Plant pathogens in the genus Phytophthora cause root rot that decreases product quality and results in plant death and economic losses to the nursery industry. Nursery production of rhododendron is often severely compromised by root rot and there are few cultural practices to mitigate the disease. Recently, we found that Phytophthora plurivora is prevalent on rhododendron in nurseries in the Pacific Northwest, USA, but there is little information available to compare its pathogenicity in different environments to P. cinnamomi, a more well-studied Phytophthora root rot pathogen. While it is well known that Phytophthora infection is favored by abundant soil moisture, it is unclear whether irrigation management can be used to decrease root rot incidence or severity in container-grown rhododendron nursery plants. Our results indicate that: (1) low inoculum levels of either pathogen cause mild disease whereas higher levels cause severe disease; (2) P. plurivora causes similar losses in rhododendron plants as P. cinnamomi; (2) Phytophthora can be isolated from asymptomatic plants and may pose a risk to pathogen spread since even low inoculum levels can decrease plant health; (3) plants grown in media free of Phytophthora can adapt better to a broader range of irrigation regimes than plants grown in pathogen-infested media; and (4) reducing irrigation after infection has occurred is ineffective at reducing the amount of root rot caused by either Phytophthora species. This work provides novel insights into water management for control of Phytophthora infection in container nurseries.
Shade Effects on Dormancy
Potential Impacts of Shade Treatments on Dormancy of Overwintering Redbud (Cercis canadensis L.) Trees at Southeastern Nurseries. C. T. Werle and A. L. Witcher.Journal of Environmental Horticulture 40(2):79-86
Among the many challenges to profitable nursery production, global climate change may make an outsized impact in reduced tree quality due to damage from extreme climate conditions (Campoy et al. 2011). Tree phenology is highly sensitive to changing temperatures, with leaf bud break either advanced or delayed by warmer winter temperatures, depending on species and cultivar (Nanninga et al. 2017). One primary concern of higher winter temperatures includes the potential loss of dormancy in tree crops, with potential impacts on leaf and flower production and defense against frost injury and subsequent insect pest attacks (Augspurger 2013, Kim et al. 2014, Ranger et al. 2019). Nursery managers may be looking for ways to limit loss of dormancy in overwintering tree crops as a way of protecting against these abiotic and biotic stressors. For this reason, we looked for effects of shade treatments on overwintering container-grown redbud (Cercis canadensis L.) trees in Mississippi and Tennessee. While air and root zone temperatures were similar for our full sun and shade treatments in the TN experiment, shade moderated other environmental conditions (stem temperature) at both sites and led to increased MTB over the full season in MS. Overwintering trees under shade in certain regions could potentially promote greater dormancy, delaying bud break and preventing late-season frost injury.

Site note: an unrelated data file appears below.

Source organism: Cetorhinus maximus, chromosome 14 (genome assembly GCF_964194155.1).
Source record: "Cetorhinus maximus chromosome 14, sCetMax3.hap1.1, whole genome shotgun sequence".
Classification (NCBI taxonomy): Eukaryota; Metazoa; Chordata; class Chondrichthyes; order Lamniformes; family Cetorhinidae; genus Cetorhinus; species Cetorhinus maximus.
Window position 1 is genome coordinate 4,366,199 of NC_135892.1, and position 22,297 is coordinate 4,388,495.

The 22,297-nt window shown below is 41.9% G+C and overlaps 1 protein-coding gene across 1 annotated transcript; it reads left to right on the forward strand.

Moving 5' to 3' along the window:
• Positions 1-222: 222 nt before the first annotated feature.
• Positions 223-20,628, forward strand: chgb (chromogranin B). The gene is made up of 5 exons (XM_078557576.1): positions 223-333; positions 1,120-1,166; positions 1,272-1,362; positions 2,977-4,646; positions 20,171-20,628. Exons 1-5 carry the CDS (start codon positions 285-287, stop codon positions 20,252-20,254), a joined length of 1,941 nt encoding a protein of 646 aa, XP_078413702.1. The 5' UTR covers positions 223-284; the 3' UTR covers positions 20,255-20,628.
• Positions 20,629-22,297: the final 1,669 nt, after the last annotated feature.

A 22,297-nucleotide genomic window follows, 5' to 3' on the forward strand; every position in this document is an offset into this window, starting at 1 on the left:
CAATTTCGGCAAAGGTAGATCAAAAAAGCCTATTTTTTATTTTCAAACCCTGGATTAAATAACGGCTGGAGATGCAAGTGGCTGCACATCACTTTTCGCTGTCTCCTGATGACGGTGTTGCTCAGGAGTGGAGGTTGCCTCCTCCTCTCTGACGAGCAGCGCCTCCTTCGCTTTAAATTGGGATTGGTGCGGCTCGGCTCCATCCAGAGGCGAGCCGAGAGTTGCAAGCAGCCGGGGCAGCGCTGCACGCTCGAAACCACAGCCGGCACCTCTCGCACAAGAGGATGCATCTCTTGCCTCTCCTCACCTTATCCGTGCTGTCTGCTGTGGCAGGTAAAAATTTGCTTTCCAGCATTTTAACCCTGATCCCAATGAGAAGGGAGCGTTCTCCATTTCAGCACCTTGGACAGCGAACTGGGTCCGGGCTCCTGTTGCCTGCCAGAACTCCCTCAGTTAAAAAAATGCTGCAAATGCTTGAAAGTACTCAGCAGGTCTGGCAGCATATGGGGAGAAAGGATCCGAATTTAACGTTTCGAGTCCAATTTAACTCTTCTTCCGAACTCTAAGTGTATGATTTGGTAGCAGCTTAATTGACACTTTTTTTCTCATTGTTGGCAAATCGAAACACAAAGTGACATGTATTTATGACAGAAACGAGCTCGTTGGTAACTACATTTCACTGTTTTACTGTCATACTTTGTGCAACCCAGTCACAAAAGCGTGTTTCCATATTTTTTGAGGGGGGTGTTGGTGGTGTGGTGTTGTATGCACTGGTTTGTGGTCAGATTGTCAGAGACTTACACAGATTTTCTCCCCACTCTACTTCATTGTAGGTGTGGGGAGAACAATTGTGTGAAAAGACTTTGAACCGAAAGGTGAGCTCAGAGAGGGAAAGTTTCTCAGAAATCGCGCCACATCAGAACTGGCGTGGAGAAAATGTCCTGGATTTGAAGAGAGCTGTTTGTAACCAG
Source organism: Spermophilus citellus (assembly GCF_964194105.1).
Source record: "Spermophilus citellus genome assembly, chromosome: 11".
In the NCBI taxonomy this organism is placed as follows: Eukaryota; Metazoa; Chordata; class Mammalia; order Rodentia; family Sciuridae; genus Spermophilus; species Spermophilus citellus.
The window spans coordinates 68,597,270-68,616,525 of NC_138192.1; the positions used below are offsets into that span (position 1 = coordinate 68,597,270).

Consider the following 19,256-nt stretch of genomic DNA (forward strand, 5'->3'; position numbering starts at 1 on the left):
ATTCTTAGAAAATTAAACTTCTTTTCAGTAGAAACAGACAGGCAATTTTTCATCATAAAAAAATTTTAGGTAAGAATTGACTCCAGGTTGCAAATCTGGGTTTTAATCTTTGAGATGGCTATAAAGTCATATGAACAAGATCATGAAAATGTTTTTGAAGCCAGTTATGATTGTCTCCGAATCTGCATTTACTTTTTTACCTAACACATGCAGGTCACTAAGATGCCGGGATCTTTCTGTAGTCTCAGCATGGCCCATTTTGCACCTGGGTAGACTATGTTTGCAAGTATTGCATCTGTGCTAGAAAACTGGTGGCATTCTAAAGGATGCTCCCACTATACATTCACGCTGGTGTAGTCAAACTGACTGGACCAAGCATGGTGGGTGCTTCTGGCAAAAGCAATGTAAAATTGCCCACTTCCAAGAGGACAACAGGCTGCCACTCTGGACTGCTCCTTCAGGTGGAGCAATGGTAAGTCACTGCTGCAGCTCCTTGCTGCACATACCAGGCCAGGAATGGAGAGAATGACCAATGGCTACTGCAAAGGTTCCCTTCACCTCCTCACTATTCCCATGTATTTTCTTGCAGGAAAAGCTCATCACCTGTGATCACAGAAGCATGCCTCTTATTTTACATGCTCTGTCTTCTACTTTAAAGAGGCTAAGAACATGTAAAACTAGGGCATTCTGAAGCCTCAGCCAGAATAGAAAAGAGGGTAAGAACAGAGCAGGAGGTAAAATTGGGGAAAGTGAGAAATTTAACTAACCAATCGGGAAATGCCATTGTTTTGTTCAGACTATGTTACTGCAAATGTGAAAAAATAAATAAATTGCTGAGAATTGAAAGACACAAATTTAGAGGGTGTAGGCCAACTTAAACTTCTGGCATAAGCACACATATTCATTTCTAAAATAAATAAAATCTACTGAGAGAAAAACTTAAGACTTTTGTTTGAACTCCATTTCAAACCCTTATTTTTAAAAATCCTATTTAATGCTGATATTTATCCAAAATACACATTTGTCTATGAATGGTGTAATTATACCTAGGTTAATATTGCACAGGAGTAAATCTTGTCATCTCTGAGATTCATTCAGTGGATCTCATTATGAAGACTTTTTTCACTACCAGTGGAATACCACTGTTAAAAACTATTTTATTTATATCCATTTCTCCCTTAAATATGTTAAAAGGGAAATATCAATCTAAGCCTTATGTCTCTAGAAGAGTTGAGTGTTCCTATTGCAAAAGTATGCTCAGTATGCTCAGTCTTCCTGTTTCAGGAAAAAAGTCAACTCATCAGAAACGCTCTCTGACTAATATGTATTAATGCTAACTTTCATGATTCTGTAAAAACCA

Vermicomposting Flower Waste
An Analysis of the Quality of Compost Produced from Vermicomposting Fresh Cut Flower Waste. Coleman L. Etheredge and Tina M. Waliczek. Journal of Environmental Horticulture 40(2):87-93
In recent years there has been a push in the floral industry towards sustainable practices and an environmental awareness of the impacts of the business (Papas 2021, Thursd 2020). At the biennial Trend Summit 2020 Conference, Symposium, and Workshop in which professionals within the floral industry meet to discuss current trends and the direction in which floral design should be guided to keep pace with an ever-changing world, the first statement on sustainability was crafted, which states, in part, a belief in the zero-waste hierarchy to rethink, redesign, reduce and repurpose (Thursd 2020). This research investigated if floral waste could be used in a vermicomposting system to create a vermicompost that could be used within the horticulture industry. Results suggest floral waste has the potential to be used in a vermicomposting system to create a quality compost suitable for use in the horticulture industry.